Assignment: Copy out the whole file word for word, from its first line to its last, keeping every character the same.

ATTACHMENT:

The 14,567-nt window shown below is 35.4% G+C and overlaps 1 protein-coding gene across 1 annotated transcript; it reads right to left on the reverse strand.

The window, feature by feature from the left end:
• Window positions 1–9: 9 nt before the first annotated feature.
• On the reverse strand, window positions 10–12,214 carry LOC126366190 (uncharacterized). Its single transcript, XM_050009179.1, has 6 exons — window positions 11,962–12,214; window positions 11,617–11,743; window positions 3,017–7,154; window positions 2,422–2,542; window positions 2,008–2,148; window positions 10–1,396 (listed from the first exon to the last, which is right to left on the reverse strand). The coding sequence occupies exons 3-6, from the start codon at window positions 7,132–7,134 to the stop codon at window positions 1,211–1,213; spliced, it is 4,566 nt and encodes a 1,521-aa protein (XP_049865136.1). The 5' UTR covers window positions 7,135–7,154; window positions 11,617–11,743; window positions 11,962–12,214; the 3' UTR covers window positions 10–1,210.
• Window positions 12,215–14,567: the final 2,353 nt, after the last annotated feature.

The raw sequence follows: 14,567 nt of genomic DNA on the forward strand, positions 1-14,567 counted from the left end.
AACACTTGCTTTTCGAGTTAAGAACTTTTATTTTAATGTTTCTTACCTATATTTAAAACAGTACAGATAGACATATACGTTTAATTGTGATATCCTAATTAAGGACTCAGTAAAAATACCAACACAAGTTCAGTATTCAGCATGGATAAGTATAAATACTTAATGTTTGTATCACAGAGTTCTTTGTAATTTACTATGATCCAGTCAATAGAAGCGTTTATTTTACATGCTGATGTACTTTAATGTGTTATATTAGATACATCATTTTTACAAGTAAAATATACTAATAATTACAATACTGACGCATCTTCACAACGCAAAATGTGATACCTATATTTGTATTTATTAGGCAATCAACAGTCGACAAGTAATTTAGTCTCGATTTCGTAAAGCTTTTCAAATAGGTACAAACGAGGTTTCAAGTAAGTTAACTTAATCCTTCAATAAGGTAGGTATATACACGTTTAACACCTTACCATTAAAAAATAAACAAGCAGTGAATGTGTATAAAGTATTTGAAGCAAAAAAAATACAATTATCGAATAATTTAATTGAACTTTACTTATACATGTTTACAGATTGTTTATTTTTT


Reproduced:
The 14,567-nt window shown below is 35.4% G+C and overlaps 1 protein-coding gene across 1 annotated transcript; it reads right to left on the reverse strand.

The window, feature by feature from the left end:
• Window positions 1–9: 9 nt before the first annotated feature.
• On the reverse strand, window positions 10–12,214 carry LOC126366190 (uncharacterized). Its single transcript, XM_050009179.1, has 6 exons — window positions 11,962–12,214; window positions 11,617–11,743; window positions 3,017–7,154; window positions 2,422–2,542; window positions 2,008–2,148; window positions 10–1,396 (listed from the first exon to the last, which is right to left on the reverse strand). The coding sequence occupies exons 3-6, from the start codon at window positions 7,132–7,134 to the stop codon at window positions 1,211–1,213; spliced, it is 4,566 nt and encodes a 1,521-aa protein (XP_049865136.1). The 5' UTR covers window positions 7,135–7,154; window positions 11,617–11,743; window positions 11,962–12,214; the 3' UTR covers window positions 10–1,210.
• Window positions 12,215–14,567: the final 2,353 nt, after the last annotated feature.

The raw sequence follows: 14,567 nt of genomic DNA on the forward strand, positions 1-14,567 counted from the left end.
AACACTTGCTTTTCGAGTTAAGAACTTTTATTTTAATGTTTCTTACCTATATTTAAAACAGTACAGATAGACATATACGTTTAATTGTGATATCCTAATTAAGGACTCAGTAAAAATACCAACACAAGTTCAGTATTCAGCATGGATAAGTATAAATACTTAATGTTTGTATCACAGAGTTCTTTGTAATTTACTATGATCCAGTCAATAGAAGCGTTTATTTTACATGCTGATGTACTTTAATGTGTTATATTAGATACATCATTTTTACAAGTAAAATATACTAATAATTACAATACTGACGCATCTTCACAACGCAAAATGTGATACCTATATTTGTATTTATTAGGCAATCAACAGTCGACAAGTAATTTAGTCTCGATTTCGTAAAGCTTTTCAAATAGGTACAAACGAGGTTTCAAGTAAGTTAACTTAATCCTTCAATAAGGTAGGTATATACACGTTTAACACCTTACCATTAAAAAATAAACAAGCAGTGAATGTGTATAAAGTATTTGAAGCAAAAAAAATACAATTATCGAATAATTTAATTGAACTTTACTTATACATGTTTACAGATTGTTTATTTTTT